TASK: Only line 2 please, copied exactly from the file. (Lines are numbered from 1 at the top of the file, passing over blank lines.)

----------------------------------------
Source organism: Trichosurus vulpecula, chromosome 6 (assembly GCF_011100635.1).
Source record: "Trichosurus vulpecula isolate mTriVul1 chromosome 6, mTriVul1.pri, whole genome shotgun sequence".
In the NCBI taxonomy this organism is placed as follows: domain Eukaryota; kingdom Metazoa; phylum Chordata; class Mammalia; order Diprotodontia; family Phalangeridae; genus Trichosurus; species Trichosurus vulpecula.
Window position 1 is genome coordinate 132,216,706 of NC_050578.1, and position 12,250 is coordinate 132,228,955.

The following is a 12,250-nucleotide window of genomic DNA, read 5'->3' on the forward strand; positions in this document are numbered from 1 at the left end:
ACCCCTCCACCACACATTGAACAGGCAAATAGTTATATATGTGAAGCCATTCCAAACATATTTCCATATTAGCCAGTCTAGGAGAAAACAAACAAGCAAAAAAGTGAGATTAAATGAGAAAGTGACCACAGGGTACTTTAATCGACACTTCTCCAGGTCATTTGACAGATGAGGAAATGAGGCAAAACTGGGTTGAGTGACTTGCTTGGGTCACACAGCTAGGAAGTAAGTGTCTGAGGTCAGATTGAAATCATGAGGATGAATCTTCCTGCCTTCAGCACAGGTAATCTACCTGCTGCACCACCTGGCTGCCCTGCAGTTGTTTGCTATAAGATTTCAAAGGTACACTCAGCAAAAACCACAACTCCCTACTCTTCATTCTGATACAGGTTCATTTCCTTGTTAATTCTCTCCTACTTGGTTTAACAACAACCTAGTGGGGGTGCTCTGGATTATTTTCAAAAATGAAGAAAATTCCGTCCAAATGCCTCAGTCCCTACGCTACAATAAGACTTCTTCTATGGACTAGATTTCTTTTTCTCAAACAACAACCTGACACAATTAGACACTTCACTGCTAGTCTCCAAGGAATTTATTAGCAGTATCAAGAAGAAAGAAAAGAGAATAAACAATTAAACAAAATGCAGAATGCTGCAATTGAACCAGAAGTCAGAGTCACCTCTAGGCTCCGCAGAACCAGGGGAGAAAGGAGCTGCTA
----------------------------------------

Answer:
Source record: "Trichosurus vulpecula isolate mTriVul1 chromosome 6, mTriVul1.pri, whole genome shotgun sequence".